memory: 100Mi
env:
- name: GET_HOSTS_FROM
value: dns
ports:
- containerPort: 80

Create a component to represent our application’s YAML file. Use the Kubernetes component template when doing so. Create a component version with your YAML file as a component version artifact. You may follow the Enhance your Kubernetes Experience with UrbanCode Deploy article for more details.

Add a Load Balancer tag to your load balancer component, and a Kubernetes tag to your application component.

Setting up the UCD Application

Download and install the Kubernetes Blue-Green Deployment Application Template from Github here.

For more detailed instructions, see the Enhance your Kubernetes Experience with UrbanCode Deploy article.

In UrbanCode Deploy, click the Applications tab. Next, click the Create Application tab. Enter a name for your application, and, in the Application Template field, select the Kubernetes Blue-Green Deployment Application Template.

Click the Next button. Select your Kubernetes and your Load Balancer components in their respective fields. Click the Next button.

The next page of the wizard shows environments to use in this application. By default, there are Blue, Green, and Load Balancer environments. Notice the Blue and Green environments include a property named Color. The Color property is set to blue in the Blue environment, and green in the Green environment.

Click the Next button. Drag an agent to each environment.

Click the Create button to finish the creation of your application.

Deploying

Click the Load Balancer environment’s Request Process button to deploy your load balancer. Choose the Deploy Load Balancer from YAML process and select either the blue or green version. Click Submit to start the Deployment process.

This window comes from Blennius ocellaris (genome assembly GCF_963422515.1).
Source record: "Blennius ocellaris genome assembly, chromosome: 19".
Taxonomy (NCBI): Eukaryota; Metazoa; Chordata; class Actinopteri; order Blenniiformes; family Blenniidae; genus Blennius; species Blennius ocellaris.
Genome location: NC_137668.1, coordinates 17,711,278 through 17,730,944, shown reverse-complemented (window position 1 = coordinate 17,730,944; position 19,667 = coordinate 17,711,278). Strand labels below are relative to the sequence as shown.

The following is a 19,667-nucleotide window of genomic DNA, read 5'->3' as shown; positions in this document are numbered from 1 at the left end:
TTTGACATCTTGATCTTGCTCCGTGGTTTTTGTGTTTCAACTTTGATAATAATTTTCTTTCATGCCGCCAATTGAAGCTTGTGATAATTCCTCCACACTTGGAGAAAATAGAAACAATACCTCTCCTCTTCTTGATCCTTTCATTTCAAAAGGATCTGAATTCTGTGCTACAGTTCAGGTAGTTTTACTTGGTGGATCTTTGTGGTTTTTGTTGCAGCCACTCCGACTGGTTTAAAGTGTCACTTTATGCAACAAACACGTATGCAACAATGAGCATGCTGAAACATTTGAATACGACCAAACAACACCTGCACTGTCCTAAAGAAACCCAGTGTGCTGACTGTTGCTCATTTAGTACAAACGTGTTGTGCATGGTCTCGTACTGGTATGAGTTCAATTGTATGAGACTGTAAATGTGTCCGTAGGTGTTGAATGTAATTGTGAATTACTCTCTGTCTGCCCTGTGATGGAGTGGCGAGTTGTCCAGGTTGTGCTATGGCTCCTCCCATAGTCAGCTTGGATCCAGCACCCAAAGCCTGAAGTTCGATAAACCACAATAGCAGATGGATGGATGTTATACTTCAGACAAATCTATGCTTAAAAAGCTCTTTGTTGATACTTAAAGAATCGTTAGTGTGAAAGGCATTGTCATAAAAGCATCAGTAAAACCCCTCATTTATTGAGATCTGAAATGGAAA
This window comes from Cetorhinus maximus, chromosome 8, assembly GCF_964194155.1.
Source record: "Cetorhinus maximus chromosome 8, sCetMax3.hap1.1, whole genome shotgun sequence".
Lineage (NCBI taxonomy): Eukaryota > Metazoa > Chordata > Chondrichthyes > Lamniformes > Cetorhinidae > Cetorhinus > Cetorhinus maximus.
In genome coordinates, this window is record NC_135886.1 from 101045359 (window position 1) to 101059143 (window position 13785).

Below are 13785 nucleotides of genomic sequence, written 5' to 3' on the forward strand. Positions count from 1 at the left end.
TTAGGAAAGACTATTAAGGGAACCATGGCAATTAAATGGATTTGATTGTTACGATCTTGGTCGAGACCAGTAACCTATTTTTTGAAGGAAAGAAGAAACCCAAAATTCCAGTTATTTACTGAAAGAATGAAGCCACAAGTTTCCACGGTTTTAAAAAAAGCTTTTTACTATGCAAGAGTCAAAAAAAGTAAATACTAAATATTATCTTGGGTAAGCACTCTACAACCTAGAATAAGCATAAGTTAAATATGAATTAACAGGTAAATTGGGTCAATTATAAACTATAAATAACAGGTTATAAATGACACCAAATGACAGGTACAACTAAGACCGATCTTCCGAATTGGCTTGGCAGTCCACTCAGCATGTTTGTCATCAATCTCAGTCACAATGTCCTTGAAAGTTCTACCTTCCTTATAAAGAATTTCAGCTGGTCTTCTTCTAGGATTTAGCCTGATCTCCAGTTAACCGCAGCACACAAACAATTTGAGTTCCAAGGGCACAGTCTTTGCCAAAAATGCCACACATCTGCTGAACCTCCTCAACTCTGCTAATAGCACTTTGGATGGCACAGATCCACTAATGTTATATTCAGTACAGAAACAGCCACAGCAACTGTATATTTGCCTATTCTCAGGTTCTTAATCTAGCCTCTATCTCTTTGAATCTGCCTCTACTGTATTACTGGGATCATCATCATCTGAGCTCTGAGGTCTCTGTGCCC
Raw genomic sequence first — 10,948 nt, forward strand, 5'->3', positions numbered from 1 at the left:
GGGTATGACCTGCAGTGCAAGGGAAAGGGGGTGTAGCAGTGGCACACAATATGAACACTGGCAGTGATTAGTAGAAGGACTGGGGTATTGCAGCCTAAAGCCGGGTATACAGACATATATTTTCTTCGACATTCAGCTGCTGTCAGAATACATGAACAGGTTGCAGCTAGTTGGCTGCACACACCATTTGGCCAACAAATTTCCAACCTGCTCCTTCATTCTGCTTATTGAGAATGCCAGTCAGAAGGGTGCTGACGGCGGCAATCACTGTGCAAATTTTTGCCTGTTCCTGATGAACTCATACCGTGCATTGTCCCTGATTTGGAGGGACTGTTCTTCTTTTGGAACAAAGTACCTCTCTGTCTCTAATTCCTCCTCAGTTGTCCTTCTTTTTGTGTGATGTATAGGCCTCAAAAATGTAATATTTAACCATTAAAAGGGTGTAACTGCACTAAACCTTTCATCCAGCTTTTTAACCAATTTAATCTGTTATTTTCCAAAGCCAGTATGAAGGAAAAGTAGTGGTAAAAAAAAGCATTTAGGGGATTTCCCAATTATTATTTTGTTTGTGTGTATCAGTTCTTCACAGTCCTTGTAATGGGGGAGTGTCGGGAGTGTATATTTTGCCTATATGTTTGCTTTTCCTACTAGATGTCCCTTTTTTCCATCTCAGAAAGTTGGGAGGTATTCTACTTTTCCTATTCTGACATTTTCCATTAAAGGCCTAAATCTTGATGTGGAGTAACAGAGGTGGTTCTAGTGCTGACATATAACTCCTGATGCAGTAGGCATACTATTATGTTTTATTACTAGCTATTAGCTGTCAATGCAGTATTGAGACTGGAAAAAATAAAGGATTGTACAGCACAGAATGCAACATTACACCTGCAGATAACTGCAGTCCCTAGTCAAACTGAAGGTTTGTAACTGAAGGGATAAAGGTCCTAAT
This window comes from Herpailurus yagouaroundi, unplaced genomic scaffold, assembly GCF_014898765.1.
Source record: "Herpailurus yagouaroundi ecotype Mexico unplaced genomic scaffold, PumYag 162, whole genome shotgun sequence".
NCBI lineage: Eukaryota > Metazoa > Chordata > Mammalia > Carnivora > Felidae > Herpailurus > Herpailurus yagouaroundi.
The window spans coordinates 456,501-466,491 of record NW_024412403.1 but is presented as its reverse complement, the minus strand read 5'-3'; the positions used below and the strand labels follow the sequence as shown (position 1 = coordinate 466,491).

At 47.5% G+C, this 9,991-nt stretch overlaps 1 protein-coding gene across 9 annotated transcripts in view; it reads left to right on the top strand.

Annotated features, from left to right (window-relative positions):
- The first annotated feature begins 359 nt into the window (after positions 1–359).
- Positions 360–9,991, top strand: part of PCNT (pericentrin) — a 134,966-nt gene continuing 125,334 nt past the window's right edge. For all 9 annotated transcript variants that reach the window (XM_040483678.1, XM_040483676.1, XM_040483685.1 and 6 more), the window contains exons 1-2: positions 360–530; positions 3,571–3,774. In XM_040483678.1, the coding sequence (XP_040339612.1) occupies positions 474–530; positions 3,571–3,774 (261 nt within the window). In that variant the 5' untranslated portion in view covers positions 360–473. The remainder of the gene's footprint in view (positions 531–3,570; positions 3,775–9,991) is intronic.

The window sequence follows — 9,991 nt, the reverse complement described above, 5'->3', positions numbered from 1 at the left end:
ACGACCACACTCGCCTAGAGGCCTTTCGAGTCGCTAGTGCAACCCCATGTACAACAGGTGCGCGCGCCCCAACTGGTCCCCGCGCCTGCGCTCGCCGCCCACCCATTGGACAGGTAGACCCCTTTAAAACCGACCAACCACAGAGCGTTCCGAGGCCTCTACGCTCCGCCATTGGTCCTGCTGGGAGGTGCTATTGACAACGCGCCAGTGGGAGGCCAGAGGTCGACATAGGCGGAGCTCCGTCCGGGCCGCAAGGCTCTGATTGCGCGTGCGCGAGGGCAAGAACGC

Click the Blue environment’s Request Process button to deploy the blue version of your application. Choose the Deploy Application from YAML process and select the version of your application’s YAML file to use. Note: the first time you run this process, the versions of the containers will be set to whichever versions are specified in your YAML file. Going forward, you will have the ability to change container versions. Click Submit to start the Deployment process.

Components have been created for each container used by your application. See the Enhance your Kubernetes Experience with UrbanCode Deploy article for information on how to import version information for these container components.

Click the Green environment’s Request Process button to deploy the green version of your application. Choose the Deploy Application from YAML process and select the version of your application’s YAML file to use and the desired version for the containers used in this environment. Click Submit to start the Deployment process.

Once complete, you may click the Expand All link on the Application page for your application and easily gather information regarding your deployment:

In this example, we see our Load Balancer has the blue version deployed, meaning traffic is being sent to the Blue environment. In our Blue environment, version 1.0 of our container is deployed, while version 2.0 has been deployed to the Green environment. Once version 2.0 of the container is thoroughly tested and we desire to send traffic to the Green environment, simply deploy the load balancer again choosing version green. To change the version of the application yaml or containers deployed in an environment, simply deploy new versions.

Canary Deployments

A similar approach may be taken for managing canary Kubernetes deployments using UrbanCode Deploy.

Review this blog post on the Kubernetes site, especially the section titled Multi-Stage Canary Deployments. Similar to the blue-green deployment example, the blog shows a cluster of HAProxy pods that are used as a load balancer. The cluster is set to send traffic to four different environments in the example (Internal, Canary (Free), Canary (Paid), Production). UrbanCode Deploy could manage the deployments as a build moves from Internal to Canary (Free) to Canary (Paid) to Production. Using the power of UrbanCode Deploy, users beneift from audit trials to show who deployed which containers and when they deployed them as well has providing governance over who is allowed to perform the deployments and to which environments.